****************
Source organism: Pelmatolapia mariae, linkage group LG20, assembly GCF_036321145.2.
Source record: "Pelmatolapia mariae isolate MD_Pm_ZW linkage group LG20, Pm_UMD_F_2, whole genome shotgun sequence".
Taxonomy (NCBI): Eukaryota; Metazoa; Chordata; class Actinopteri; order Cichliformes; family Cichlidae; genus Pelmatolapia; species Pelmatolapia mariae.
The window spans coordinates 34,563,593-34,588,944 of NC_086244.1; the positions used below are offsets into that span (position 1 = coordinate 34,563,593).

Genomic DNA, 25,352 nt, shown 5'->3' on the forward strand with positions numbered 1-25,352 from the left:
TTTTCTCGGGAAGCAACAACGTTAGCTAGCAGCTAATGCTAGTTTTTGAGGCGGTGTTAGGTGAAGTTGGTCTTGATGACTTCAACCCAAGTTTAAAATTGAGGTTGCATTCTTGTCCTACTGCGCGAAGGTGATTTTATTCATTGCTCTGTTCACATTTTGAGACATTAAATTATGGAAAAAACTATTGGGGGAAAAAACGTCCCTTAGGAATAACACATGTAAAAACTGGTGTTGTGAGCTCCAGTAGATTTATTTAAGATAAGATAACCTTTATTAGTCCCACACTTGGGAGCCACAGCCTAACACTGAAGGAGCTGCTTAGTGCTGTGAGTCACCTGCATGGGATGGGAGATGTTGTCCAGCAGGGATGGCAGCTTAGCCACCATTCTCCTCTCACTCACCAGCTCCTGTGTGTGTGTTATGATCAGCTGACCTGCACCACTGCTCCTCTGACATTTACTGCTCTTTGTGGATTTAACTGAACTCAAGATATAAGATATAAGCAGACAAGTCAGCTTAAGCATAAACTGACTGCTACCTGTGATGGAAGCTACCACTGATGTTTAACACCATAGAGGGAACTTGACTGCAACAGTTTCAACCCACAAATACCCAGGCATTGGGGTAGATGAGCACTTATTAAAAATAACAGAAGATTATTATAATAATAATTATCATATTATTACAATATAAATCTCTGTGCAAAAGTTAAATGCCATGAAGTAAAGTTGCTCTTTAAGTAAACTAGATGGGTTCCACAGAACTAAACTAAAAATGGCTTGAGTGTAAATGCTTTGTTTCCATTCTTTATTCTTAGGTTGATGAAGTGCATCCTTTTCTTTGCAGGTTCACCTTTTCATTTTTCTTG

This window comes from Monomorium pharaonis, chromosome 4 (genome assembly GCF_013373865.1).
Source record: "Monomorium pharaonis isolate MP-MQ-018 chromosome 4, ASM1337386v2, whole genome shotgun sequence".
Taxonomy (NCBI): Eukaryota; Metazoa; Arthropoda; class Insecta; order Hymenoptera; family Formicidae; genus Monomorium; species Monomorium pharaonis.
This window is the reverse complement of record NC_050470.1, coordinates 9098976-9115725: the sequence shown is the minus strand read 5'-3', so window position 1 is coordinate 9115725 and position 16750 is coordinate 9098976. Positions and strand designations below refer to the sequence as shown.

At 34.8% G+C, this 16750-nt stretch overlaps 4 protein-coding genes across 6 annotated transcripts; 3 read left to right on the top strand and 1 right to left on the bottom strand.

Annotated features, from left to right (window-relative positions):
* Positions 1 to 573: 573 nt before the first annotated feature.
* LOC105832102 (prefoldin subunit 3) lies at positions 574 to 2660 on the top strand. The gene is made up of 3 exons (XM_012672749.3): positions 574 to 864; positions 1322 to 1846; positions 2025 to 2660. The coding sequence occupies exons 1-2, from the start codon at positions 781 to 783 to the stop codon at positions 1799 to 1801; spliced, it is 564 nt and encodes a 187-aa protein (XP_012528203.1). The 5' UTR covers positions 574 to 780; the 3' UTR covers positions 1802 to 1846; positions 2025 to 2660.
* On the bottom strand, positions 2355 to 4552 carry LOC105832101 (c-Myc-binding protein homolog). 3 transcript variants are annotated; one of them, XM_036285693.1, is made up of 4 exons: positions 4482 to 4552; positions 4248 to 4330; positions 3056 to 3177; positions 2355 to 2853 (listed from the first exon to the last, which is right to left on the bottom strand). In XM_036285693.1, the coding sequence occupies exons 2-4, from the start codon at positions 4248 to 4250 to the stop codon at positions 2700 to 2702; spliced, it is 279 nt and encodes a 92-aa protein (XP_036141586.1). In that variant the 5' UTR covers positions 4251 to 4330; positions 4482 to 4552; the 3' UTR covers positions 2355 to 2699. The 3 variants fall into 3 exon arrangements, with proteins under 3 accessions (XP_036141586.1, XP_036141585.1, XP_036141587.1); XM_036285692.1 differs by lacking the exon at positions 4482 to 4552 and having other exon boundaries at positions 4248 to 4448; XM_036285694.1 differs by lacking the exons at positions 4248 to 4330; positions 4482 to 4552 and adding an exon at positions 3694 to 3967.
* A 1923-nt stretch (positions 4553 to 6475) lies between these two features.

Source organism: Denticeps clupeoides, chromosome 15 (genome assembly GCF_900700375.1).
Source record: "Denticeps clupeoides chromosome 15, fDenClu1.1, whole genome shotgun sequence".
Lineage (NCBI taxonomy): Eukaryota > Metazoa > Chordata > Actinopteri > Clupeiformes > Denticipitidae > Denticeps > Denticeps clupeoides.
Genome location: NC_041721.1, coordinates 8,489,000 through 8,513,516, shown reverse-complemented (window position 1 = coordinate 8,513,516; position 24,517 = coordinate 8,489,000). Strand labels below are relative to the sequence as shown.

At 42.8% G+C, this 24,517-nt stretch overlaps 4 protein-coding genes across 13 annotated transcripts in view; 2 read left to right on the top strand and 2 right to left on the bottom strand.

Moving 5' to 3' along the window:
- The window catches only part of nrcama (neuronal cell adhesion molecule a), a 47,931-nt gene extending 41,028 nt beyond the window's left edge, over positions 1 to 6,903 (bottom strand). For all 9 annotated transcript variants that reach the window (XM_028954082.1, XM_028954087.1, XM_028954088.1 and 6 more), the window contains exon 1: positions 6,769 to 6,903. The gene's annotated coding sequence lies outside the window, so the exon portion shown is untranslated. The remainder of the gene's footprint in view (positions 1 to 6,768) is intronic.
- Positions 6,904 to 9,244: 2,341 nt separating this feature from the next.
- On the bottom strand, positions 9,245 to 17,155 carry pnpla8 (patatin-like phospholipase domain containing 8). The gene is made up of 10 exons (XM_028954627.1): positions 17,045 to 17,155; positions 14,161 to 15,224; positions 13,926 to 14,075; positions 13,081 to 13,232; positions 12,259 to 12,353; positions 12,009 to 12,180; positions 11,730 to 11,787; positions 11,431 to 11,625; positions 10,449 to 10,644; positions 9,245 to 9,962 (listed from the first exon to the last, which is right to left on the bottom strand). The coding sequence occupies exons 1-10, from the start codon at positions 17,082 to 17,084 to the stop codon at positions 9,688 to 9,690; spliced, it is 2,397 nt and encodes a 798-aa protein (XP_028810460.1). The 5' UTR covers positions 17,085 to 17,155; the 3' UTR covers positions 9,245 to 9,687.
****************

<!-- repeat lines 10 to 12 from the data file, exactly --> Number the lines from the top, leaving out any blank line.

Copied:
This window is the reverse complement of record NC_050470.1, coordinates 9098976-9115725: the sequence shown is the minus strand read 5'-3', so window position 1 is coordinate 9115725 and position 16750 is coordinate 9098976. Positions and strand designations below refer to the sequence as shown.

At 34.8% G+C, this 16750-nt stretch overlaps 4 protein-coding genes across 6 annotated transcripts; 3 read left to right on the top strand and 1 right to left on the bottom strand.

Annotated features, from left to right (window-relative positions):